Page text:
web analytics
John Dominic Crossan

All the Bible is True – Some of it Happened

John Dominic Crossan

One of the strange experiences of being online is that you spend hours putting together a very thoughtful piece and a few people read it. Then you stick up a joke (a few seconds’ effort) and tens of thousands of people read it, like it, and share it. I’ve had over a million views on something that I put up on the facebook liturgy page for just a bit of fun.

One quote this week was a bit different. It was thoughtful, thought-provoking, and it has so far been viewed by 84,000 people. Clearly this touched people. Here is the quote.

John Dominic Crossan said:

My point, once again, is not that those ancient people told literal stories and we are now smart enough to take them symbolically, but that they told them symbolically and we are now dumb enough to take them literally.Who Is Jesus?: Answers to Your Questions about the Historical Jesus

Most reactions were appreciative, but they included responses like, “Crossan is a heretic who doesn’t even believe the Gospels are literal accounts.” Well, if that is heretical, then the majority of scholars including the most devout, are heretical, because the understanding that the Gospels, and the Bible generally, aren’t some sort of video-like recordings of history is a pretty normal Christian position.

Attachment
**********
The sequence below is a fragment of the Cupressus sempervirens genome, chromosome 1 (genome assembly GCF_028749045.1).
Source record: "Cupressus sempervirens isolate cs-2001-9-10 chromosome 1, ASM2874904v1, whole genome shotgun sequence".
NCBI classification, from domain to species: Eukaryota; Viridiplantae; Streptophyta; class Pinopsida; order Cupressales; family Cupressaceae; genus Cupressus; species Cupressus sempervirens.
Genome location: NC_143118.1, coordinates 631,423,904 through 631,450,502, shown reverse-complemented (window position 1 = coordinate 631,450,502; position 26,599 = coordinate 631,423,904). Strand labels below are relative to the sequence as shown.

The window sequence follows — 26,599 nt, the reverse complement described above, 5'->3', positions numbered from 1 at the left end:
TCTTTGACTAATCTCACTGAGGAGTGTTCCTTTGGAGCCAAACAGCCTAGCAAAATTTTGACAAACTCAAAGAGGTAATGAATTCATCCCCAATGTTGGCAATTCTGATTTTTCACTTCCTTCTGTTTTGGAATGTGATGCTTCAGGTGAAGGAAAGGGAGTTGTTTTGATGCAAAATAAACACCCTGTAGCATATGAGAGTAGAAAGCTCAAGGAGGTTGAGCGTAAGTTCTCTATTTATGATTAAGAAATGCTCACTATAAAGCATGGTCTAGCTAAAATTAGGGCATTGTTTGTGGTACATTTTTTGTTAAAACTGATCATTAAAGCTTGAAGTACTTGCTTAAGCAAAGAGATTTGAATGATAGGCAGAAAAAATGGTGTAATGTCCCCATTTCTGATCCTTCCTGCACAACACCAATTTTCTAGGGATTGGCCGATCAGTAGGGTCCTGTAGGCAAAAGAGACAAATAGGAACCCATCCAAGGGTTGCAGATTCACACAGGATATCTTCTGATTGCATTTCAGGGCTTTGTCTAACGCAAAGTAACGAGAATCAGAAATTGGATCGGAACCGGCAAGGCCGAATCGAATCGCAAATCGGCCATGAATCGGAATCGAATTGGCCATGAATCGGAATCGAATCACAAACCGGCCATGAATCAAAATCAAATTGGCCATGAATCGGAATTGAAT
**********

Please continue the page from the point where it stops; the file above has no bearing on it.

Even videos, just as an aside, are understood now as presenting a perspective. Whatever you think of post-modernism, no one of significance is denying that a point of view influences what we see. Where you stand determines what you see.

We are separated from the biblical texts by 2-3,000 years. There are huge differences in language, culture, and understanding. We need to have some humility to acknowledge that when they heard a story they were much more agile in understanding that this was a joke, or a poem, or a metaphor, or an exaggeration.

We know exactly what we mean when we say

  • Jim was flogging a dead horse at the meeting.
  • Mary sold her a pup.
  • Bob kept going over and over the same old ground.
  • I’ve told you a million times – that’s not going to happen.

Some people are clearly disconcerted that some things in the Bible may not be describing literally history as it happened. They seem to fear that if they acknowledge one thing in the Bible may not have happened exactly as described, that the whole Bible will unravel and all that they will have left is a lot of confetti lying around their feet.